ROBERT DOYA NANIMA

Post-doctoral Research Fellow, Children’s Rights Project, Dullah Omar Institute, University of the Western Cape, Bellville, South Africa

https://orcid.org/0000-0001-8825-3376

EBENEZER DUROJAYE

Professor and Project Head, Social Economic Rights Project, Dullah Omar Institute, University of the Western Cape, Bellville, South Africa

https://orcid.org/0000-0002-7182-4096

ABSTRACT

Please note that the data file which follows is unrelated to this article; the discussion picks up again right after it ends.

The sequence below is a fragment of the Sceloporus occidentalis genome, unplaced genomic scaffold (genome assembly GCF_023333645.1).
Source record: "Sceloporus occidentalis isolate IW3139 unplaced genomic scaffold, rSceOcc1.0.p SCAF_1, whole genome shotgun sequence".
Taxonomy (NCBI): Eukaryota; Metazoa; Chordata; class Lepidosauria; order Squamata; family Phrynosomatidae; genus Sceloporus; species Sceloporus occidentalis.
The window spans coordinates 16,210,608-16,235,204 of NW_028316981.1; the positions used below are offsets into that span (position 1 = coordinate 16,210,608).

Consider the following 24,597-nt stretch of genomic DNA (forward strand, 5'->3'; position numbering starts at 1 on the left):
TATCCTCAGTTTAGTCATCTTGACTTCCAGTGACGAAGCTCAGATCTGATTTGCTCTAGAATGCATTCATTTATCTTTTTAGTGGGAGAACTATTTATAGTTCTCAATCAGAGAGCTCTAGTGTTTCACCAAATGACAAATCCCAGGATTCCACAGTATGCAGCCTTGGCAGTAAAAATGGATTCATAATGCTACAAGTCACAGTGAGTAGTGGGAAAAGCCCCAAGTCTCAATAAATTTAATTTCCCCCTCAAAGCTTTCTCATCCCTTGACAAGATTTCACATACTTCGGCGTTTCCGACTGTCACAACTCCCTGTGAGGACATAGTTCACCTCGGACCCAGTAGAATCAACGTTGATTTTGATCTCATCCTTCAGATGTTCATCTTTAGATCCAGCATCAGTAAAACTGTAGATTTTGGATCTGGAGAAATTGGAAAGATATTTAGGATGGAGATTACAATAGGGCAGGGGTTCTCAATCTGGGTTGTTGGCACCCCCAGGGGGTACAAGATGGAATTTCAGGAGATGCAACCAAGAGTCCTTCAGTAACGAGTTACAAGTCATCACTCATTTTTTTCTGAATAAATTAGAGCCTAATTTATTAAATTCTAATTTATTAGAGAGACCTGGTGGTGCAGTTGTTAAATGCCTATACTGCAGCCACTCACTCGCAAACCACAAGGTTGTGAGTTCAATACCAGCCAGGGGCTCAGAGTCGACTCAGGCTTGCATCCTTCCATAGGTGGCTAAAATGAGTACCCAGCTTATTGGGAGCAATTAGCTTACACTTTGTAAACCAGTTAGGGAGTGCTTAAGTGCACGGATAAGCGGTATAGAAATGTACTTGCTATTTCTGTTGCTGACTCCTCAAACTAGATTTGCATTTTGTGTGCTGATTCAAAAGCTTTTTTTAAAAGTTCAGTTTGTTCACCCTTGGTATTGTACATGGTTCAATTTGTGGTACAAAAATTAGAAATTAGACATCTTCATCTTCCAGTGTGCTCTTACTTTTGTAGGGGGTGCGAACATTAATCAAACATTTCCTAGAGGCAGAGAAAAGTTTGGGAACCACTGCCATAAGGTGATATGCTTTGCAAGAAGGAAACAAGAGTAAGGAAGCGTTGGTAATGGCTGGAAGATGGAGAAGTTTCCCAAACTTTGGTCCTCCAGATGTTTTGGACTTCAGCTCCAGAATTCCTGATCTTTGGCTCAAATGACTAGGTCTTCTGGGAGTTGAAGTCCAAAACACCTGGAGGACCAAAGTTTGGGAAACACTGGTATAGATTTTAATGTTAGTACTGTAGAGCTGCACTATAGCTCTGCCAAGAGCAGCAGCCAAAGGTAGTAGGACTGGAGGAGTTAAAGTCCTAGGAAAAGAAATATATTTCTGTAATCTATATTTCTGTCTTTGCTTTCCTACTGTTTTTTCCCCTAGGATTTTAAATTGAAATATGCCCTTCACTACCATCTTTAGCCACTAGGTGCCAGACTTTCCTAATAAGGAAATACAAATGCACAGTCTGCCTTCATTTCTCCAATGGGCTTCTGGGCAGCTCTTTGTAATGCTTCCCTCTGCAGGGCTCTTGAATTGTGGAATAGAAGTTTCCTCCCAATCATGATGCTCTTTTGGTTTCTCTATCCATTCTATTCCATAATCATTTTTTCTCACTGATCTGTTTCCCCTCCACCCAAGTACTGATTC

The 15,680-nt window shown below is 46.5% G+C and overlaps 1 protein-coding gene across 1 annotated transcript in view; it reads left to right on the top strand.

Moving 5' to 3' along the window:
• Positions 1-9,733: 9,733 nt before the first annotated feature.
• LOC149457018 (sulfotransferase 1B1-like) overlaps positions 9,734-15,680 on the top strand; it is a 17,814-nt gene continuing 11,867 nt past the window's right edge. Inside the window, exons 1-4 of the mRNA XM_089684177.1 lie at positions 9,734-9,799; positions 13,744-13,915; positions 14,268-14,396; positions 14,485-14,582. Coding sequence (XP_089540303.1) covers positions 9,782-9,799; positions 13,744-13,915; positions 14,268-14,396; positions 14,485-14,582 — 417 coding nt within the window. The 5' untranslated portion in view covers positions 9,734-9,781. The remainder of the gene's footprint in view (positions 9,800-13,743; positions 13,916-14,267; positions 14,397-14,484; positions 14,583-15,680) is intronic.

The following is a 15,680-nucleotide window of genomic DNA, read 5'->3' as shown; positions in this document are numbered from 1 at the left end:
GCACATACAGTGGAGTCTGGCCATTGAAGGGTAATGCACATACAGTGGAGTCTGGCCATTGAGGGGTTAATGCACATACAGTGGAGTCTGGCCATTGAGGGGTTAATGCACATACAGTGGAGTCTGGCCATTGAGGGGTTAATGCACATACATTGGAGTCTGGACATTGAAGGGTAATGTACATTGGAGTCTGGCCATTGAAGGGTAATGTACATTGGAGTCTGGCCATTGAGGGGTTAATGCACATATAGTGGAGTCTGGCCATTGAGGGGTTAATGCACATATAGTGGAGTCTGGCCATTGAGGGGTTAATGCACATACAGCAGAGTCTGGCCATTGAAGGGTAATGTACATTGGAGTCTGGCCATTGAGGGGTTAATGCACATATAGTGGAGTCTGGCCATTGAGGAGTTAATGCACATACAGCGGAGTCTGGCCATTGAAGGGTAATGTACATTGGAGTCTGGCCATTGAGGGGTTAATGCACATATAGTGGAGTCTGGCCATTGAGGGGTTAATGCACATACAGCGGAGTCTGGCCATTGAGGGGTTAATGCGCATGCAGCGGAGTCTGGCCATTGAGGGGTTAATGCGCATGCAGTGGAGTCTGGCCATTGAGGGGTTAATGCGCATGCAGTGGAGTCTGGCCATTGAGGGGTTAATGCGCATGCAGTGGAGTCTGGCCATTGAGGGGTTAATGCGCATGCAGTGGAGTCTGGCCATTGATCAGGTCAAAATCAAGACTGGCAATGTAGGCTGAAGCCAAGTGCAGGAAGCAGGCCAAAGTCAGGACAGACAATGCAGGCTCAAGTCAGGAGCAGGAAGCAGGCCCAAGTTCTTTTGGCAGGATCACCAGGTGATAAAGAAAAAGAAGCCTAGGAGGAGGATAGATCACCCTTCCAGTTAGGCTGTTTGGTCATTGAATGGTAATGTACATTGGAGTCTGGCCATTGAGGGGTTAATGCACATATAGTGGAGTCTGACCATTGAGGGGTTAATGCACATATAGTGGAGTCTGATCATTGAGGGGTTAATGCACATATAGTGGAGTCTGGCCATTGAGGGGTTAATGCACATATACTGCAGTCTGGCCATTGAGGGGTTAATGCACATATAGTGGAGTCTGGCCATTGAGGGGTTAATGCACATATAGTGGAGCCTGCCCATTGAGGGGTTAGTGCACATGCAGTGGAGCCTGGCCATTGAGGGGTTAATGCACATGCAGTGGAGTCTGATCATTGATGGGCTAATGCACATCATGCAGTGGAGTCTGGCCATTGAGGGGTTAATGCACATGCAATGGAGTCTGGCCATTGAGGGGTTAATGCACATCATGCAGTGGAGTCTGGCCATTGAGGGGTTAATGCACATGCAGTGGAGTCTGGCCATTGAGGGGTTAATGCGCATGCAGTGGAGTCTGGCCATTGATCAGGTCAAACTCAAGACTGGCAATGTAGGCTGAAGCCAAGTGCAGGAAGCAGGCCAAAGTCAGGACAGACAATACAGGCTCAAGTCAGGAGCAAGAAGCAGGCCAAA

Education empowers individuals to develop the skills needed for economic success in order to contribute to nation-building and reconciliation. Following South Africa’s ratification of the International Covenant on Economic, Social and Cultural Rights, there were mixed reactions on account of the much-anticipated ratification, on the one hand, and the declaration that subjected the right to basic education to the National Education Policy Framework and the available resources, on the other. This article interrogates the efficacy of this declaration in the realisation of the right to basic education in South Africa. It utilises a three-step approach. First, it contextualises the right to education and evaluates the declaration. Secondly, it evaluates selected decisions of the South African courts to establish the trend on the right to basic education. The third step juxtaposes the executive’s and the courts’ approaches from the ratification to date. A conclusion and recommendations inform the way forward.

 

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